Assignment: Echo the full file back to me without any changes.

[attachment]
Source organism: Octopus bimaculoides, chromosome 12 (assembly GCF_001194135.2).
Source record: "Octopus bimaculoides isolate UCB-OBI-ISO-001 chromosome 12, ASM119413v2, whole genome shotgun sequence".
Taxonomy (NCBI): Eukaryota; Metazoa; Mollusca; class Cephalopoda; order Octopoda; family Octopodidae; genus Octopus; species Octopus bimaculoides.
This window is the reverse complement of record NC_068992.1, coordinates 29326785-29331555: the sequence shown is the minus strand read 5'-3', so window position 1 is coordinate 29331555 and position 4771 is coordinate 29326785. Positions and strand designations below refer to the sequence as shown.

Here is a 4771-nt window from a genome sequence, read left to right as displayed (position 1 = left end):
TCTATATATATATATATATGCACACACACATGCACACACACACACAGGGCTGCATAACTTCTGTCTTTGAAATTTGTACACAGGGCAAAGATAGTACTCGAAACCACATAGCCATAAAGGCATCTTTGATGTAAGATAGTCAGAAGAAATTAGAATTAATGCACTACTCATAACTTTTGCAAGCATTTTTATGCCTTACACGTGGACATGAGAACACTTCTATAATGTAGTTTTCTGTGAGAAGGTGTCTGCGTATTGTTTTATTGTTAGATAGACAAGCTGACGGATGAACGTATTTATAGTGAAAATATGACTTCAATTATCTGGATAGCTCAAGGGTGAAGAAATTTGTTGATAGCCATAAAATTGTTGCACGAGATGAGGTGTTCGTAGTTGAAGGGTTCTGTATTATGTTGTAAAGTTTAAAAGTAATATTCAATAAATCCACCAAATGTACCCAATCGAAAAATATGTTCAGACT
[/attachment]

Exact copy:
Source organism: Octopus bimaculoides, chromosome 12 (assembly GCF_001194135.2).
Source record: "Octopus bimaculoides isolate UCB-OBI-ISO-001 chromosome 12, ASM119413v2, whole genome shotgun sequence".
Taxonomy (NCBI): Eukaryota; Metazoa; Mollusca; class Cephalopoda; order Octopoda; family Octopodidae; genus Octopus; species Octopus bimaculoides.
This window is the reverse complement of record NC_068992.1, coordinates 29326785-29331555: the sequence shown is the minus strand read 5'-3', so window position 1 is coordinate 29331555 and position 4771 is coordinate 29326785. Positions and strand designations below refer to the sequence as shown.

Here is a 4771-nt window from a genome sequence, read left to right as displayed (position 1 = left end):
TCTATATATATATATATATGCACACACACATGCACACACACACACAGGGCTGCATAACTTCTGTCTTTGAAATTTGTACACAGGGCAAAGATAGTACTCGAAACCACATAGCCATAAAGGCATCTTTGATGTAAGATAGTCAGAAGAAATTAGAATTAATGCACTACTCATAACTTTTGCAAGCATTTTTATGCCTTACACGTGGACATGAGAACACTTCTATAATGTAGTTTTCTGTGAGAAGGTGTCTGCGTATTGTTTTATTGTTAGATAGACAAGCTGACGGATGAACGTATTTATAGTGAAAATATGACTTCAATTATCTGGATAGCTCAAGGGTGAAGAAATTTGTTGATAGCCATAAAATTGTTGCACGAGATGAGGTGTTCGTAGTTGAAGGGTTCTGTATTATGTTGTAAAGTTTAAAAGTAATATTCAATAAATCCACCAAATGTACCCAATCGAAAAATATGTTCAGACT